5+ Alternative Games to Dungeons and Dragons

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It seems like everyone and their cousin are playing Dungeons and Dragons these days. It’s not that it’s a bad thing, it’s great! In fact, we can probably thank the revival of the game to all these online content creators such as Critical Role, High Rollers, and so many others for bringing new life to the franchise. It’s like an Intertops Casino Red community of gamers!

However, there’s an entire world of Tabletop Roleplaying Games outside of dungeons and dragons, complete with their own settings, rules, and styles of play. If there’s something about Dungeons and Dragons that isn’t clicking with you, the chances are that one of THESE alternatives will have something you’ll love!

1) Pathfinder

Let’s get the easiest out of the way first. Did you think that Dungeons and Dragons is a little too streamlined? Then look no further. Pathfinder has rules for just about everything you can imagine if you can be asked to do the research for it.

When I was first getting into Tabletop Roleplaying, I had no idea where to begin. I began surfing YouTube for reviews of Dungeons and Dragons books and found a guy that recommended Pathfinder instead. I bought it, and now, a decade later, I have a shelf of Pathfinder rulebooks, Codexes, Bestiaries, and supplements.

What really made these books stand out to me was the competency at which they were put together. Everything is presented beautifully and clearly, and despite the (admittedly) dense rules, I was absorbed just reading about the various monsters and hints at the greater world that surrounded them. This is easily the system I have the most experience with, and I’ve had a blast playing it.

However, one of the nicest features is that technically, it’s completely free! Any rule or book, or character sheet that you want to download is available for free on Paizo’s website. Now, I highly recommend the physical books, but if you don’t want to spend out the wazoo to see if you’ll enjoy it, everything you need to get started is available right now.

Alternatively, Paizo has also released Pathfnder’s 2nd addition, which is supposed to be quite good. I haven’t played it yet, I’m afraid. I have, however, played Starfinder, the science fiction edition of Pathfinder set thousands(?) of years in the future of the same setting. It’s a blast, with a core rulebook that’s even better put together than the base Pathfinder book.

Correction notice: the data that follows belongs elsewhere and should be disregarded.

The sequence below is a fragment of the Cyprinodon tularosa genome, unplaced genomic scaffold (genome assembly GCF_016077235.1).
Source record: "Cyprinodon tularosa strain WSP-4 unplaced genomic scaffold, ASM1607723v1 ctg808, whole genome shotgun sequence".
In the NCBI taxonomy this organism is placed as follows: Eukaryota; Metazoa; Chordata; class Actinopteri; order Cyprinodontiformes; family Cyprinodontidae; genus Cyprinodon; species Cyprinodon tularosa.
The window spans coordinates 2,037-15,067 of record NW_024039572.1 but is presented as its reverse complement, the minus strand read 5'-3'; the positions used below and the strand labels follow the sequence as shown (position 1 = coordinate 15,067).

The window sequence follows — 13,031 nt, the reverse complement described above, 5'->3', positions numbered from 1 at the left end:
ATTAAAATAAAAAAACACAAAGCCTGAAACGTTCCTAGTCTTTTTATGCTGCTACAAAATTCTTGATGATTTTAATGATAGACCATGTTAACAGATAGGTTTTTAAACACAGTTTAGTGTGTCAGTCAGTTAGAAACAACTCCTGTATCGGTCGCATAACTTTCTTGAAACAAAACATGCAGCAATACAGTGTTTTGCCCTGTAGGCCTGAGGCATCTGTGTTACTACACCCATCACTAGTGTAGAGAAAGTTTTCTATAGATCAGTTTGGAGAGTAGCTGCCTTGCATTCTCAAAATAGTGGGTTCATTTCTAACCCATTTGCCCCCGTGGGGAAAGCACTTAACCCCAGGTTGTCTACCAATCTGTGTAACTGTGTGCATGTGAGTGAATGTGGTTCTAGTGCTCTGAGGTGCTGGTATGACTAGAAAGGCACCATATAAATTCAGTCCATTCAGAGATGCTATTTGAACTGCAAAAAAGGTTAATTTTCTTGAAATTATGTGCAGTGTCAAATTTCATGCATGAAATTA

2) Warhammer

Let’s tick off another big name on the list. Warhammer is Dungeon and Dragons goth BFF that nobody takes seriously. Everything about this game is designed to be EPIC, all-caps, with pyrotechnics.

So how does it play? Well, you and a buddy create an army of mini-figures, set up on a table, and roleplay as generals while your two armies clash. The rules can get pretty complex, especially if you try to play “correctly”, but it’s important to remember that in general, Warhammer is about the “Rule of Cool”.

For instance, in the rulebook, there’s a “Stand your Ground” rule, where if a character stands still against a charging vehicle, they have a chance to empty their magazine into the vehicle. If they successfully destroy the vehicle, the vehicle swerves and explodes, allowing the little soldier to live instead of being smashed into a paste by one hundred tons of fiery metal.

Or there’s another rule where if two named “Hero” characters meet on the field of battle, they can challenge each other to a duel that the other isn’t allowed to turn down, and none of your other troops are allowed to interfere.

And the lore of Warhammer is completed suited to match. Now, I’m far, far from being an expert because there are hundreds, if not thousands of wiki pages, books, expansions, figures, and factions that each have their own books detailing their history, language, and favorite colors.

The gist of it all is that everyone’s at war. Nobody is particularly “good”, and there’s no end to the war in sight. Humanity has reverted into religious zealotry that serves a God-Emperor, who requires a thousand sacrifices a day to retain his immortality. Orcs rampage across the universe in a never-ending horde of chaos and mayhem. The barriers between dimensions have broken down, and the forces of hell and chaos pour out into the cosmos.

And so on and so forth.

However, the REAL fun of Warhammer is the Minifigures. They are SO fun to collect and paint, and that’s probably what you will spend 98% of your time doing if you start getting into Warhammer. Be warned, though, that these figures aren’t cheap, and that’s probably the biggest deterrent to the Warhammer universe. Still, if you’re willing to fork out a bit for it, this is a game that will quickly grow on you. The process of painting these Minifigures is incredibly satisfying.

3) Call of Cthulu

Was Dungeons and Dragons not spooky enough for you? Was Warhammer too silly? Perhaps, then, you would prefer a game where you and your friends are slowly driven to madness as unfathomable monstrosities from across the cosmos suck the remnants of your sanity and leave your empty carcass behind to be forever locked away in an asylum chanting in hymns and raving?